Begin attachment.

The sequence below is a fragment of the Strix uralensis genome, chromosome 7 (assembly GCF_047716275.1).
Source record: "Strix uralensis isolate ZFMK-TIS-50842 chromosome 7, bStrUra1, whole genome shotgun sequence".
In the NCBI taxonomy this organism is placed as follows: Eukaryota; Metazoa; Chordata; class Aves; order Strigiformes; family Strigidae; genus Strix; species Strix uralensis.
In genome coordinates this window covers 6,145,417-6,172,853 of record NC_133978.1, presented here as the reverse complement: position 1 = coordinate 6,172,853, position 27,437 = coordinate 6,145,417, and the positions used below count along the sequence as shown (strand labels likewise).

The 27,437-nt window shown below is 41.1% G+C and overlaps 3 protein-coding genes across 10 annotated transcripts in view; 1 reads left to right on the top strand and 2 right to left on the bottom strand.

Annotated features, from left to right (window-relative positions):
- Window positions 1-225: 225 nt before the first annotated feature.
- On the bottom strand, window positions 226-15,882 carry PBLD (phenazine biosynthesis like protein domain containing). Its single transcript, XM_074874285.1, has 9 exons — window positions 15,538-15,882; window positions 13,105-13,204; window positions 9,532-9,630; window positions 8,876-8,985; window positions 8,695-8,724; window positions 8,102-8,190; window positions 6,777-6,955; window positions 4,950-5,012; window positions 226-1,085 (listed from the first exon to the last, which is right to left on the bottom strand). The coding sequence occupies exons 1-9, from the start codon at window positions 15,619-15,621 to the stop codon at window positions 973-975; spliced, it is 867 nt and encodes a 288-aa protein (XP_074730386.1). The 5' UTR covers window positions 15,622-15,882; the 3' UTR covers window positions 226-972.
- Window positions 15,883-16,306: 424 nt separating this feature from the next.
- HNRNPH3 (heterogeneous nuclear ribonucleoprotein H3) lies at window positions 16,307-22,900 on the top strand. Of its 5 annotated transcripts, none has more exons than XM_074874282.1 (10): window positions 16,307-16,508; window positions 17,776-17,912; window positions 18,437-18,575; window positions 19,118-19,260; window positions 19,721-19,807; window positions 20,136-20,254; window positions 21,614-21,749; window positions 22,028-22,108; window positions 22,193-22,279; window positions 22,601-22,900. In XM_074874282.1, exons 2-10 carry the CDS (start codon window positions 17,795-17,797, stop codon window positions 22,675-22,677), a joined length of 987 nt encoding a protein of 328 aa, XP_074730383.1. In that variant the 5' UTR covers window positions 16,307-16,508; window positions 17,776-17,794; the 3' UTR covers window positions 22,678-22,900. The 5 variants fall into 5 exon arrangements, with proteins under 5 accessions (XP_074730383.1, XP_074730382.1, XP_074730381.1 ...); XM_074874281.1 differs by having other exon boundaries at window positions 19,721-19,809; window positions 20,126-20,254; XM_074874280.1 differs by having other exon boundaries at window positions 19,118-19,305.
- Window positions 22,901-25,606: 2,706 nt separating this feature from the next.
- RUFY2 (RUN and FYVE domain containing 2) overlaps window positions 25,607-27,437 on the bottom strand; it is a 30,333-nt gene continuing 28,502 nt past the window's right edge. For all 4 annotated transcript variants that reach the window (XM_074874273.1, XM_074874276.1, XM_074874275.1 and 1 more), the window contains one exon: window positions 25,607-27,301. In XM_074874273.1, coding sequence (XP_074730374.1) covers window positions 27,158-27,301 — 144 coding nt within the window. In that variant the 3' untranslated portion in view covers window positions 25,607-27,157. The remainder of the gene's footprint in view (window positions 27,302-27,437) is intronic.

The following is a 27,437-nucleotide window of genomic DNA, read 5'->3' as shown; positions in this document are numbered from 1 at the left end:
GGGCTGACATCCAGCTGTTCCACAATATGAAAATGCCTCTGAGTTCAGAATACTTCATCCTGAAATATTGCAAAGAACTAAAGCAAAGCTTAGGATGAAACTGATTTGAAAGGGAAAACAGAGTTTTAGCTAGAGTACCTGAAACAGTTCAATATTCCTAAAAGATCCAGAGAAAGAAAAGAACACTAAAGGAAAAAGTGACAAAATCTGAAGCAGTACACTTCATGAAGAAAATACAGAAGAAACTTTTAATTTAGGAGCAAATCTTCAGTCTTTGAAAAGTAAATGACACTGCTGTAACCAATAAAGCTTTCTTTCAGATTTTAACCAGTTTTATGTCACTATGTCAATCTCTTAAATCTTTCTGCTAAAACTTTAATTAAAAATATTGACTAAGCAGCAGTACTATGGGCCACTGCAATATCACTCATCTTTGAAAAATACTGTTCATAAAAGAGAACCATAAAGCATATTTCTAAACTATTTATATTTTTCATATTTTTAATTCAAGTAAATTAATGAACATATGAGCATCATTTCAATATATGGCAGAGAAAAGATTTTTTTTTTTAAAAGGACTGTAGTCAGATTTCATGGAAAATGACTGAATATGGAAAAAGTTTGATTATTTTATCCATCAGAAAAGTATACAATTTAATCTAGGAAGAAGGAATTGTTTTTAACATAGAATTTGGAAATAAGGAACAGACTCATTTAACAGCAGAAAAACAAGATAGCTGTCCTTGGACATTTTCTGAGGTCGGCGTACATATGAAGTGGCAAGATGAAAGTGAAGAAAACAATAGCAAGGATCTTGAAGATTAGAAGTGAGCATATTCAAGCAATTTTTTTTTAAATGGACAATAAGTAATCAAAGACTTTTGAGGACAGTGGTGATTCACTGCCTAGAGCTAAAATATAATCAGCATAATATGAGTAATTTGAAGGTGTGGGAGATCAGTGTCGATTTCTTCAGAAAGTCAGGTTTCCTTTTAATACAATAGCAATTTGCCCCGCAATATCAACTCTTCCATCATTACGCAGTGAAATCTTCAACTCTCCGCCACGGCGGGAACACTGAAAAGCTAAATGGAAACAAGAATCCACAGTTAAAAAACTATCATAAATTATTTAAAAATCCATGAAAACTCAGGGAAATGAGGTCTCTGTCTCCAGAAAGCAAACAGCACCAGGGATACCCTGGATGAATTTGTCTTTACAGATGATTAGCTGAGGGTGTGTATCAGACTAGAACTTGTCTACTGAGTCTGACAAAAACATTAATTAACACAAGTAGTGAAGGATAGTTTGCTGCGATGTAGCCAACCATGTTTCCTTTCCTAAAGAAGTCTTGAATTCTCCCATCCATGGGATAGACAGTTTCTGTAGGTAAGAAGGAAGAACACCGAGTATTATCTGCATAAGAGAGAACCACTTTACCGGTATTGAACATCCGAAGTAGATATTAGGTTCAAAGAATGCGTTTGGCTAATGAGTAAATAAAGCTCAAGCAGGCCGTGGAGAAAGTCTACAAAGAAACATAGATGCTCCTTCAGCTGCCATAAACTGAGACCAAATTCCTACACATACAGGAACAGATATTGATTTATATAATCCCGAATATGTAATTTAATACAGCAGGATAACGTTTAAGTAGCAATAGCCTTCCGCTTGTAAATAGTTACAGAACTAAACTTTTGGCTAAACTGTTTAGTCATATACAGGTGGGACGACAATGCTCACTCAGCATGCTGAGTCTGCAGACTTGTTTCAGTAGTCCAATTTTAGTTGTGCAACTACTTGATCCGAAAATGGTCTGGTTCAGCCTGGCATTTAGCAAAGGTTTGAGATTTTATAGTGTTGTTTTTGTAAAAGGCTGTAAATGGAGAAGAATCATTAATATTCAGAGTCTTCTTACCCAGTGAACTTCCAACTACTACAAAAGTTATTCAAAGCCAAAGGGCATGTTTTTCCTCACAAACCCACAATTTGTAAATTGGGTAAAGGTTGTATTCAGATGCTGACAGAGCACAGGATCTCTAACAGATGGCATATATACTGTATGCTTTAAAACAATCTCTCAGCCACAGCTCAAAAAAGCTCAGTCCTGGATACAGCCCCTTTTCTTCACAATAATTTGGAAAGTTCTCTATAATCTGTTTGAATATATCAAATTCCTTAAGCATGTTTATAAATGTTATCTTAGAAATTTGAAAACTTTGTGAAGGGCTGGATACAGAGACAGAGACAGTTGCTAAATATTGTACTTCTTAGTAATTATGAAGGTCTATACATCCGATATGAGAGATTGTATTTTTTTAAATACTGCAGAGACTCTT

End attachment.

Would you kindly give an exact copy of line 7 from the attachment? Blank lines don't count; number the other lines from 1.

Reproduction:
- Window positions 1-225: 225 nt before the first annotated feature.